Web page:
How can I safely mount my documents, memorabilia, and photos into albums or scrapbooks?
The method you use to assemble scrapbooks, photograph albums or memory books can enhance the preservation of the items or can cause irreversible damage.
Avoid mounting with the following materials: white glue, rubber cement, pressure-sensitive tapes and films, staples, or hot glue gun adhesives. These materials do not age well and can physically damage and discolor paper and photographs.
Avoid albums with self-stick pages (“magnetic pages”) because the adhesive used on the mounting page is poor quality.
There are several safe alternatives for mounting. Valuable items such as birth certificates, family letters, and photographs should be mounted without use of glue or other adhesives. Use clear envelopes and sleeves made of stable plastics such as polyester and polypropylene to hold the materials and as album pages. Another good mounting method uses corners made from stable plastics (such as polypropylene and polyester) or from stable paper.
Plastic and paper corners used to mount photos should be made of a material that has passed the Photographic Activity Test (PAT). The PAT test determines if a storage material will cause fading or staining of photographs.
The PAT test, developed by the American National Standards Institute, appears in a national standard named ANSI IT9.16, Photographic Activity Test. Many manufacturers test their products with the PAT and advertise storage materials that have passed the PAT.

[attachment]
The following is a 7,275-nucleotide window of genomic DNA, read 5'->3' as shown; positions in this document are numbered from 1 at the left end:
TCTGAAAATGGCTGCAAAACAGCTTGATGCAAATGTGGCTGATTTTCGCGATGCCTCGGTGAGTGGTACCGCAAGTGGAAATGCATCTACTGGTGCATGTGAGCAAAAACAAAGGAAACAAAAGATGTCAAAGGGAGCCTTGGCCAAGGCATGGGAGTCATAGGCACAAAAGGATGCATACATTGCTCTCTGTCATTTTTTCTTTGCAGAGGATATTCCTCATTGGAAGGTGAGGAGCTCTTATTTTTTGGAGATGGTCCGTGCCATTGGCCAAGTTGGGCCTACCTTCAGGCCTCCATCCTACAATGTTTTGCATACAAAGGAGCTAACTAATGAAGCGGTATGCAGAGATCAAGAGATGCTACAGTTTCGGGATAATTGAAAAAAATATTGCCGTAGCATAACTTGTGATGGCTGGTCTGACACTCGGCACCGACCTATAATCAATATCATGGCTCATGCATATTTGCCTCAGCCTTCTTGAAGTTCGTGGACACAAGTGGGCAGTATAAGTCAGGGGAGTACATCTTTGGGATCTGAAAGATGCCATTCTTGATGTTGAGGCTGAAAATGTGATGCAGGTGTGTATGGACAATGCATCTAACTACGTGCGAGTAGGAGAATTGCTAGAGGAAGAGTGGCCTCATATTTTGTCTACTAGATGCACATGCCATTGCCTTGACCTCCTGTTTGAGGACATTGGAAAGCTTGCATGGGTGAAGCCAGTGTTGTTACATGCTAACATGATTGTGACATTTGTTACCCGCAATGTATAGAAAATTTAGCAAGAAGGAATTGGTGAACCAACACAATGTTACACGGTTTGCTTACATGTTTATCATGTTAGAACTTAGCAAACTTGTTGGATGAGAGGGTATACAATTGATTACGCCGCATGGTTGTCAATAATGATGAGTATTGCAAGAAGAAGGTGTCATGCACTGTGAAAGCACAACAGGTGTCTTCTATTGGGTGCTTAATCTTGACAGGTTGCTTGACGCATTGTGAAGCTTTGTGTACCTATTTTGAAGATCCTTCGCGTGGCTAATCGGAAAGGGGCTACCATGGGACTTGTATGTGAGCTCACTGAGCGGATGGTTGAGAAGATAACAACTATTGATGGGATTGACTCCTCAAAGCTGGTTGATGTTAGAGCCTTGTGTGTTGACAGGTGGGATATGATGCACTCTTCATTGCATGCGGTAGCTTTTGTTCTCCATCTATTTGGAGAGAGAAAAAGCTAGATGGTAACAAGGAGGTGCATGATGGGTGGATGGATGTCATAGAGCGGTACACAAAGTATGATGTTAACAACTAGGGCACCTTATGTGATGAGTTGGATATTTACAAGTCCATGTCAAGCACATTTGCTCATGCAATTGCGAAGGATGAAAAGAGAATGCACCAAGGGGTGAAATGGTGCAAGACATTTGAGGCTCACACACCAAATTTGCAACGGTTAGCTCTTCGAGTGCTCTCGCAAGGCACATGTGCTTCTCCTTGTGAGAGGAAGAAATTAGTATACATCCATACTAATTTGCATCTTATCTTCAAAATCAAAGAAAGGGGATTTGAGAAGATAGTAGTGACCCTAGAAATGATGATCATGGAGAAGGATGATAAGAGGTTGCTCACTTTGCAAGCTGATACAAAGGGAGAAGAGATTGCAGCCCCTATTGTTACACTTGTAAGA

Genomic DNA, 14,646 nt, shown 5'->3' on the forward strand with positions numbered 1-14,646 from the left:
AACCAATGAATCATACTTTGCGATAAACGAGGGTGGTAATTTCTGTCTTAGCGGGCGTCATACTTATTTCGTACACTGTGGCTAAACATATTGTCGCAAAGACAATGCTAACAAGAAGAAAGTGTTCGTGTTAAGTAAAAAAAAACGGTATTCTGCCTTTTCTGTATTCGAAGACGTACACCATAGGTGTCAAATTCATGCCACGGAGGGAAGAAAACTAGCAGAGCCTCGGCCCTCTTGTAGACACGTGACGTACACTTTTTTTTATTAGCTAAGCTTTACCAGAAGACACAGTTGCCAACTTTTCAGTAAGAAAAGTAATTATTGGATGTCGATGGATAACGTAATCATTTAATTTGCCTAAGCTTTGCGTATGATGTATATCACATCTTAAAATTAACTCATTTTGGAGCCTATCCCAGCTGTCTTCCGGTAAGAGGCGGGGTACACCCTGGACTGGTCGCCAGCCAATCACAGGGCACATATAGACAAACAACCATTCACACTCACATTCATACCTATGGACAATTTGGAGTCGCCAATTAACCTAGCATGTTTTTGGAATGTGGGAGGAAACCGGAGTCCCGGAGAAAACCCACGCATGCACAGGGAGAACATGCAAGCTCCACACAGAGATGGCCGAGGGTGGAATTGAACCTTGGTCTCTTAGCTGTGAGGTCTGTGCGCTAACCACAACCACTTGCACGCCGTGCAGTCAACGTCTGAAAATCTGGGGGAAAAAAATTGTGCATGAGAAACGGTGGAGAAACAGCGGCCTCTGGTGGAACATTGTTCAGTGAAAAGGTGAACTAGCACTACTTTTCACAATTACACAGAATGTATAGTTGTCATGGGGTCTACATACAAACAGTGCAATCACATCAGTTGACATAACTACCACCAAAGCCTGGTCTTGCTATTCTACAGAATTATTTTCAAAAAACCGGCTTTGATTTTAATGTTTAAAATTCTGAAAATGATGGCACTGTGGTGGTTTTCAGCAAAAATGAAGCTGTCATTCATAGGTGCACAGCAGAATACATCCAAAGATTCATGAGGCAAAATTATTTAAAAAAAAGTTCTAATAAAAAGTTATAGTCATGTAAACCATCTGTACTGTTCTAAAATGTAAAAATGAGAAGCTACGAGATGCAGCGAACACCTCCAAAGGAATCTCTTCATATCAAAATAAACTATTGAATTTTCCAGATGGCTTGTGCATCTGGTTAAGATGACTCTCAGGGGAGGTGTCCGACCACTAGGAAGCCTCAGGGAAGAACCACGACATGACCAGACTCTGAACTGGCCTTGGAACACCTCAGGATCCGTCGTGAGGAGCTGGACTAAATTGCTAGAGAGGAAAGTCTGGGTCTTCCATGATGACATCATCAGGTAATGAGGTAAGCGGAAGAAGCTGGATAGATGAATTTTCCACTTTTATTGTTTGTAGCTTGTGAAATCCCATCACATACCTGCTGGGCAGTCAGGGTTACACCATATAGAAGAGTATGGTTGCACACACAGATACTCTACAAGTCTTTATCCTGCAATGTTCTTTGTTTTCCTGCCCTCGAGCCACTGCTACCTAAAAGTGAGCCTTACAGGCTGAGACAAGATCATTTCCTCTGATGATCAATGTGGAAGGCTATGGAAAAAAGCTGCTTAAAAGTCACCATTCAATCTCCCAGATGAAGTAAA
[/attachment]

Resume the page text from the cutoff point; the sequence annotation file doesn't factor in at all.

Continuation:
Paper corners to be used with paper memorabilia need to meet the standard for permanent paper ANSI/NISO Z39.48, Permanence of Paper for Publication of Documents in Libraries and Archives. This standard specifies the characteristics of paper that is long lasting and that will not harm documents with which it is in contact.
How should I frame and display my photographs and documents?
Decorative frames, available at many stores, are appropriate for everyday snapshots. Often these frames lack a mat or spacers to keep the document or photograph from contact with the glass, or have a poor quality acidic paper mat.
Unfortunately, many unmatted photos have been damaged or permanently stuck to glass when fluid seeped between the glass and photo. This fluid may come from liquid cleaner sprayed on frame glass or beverages spilled near the frame.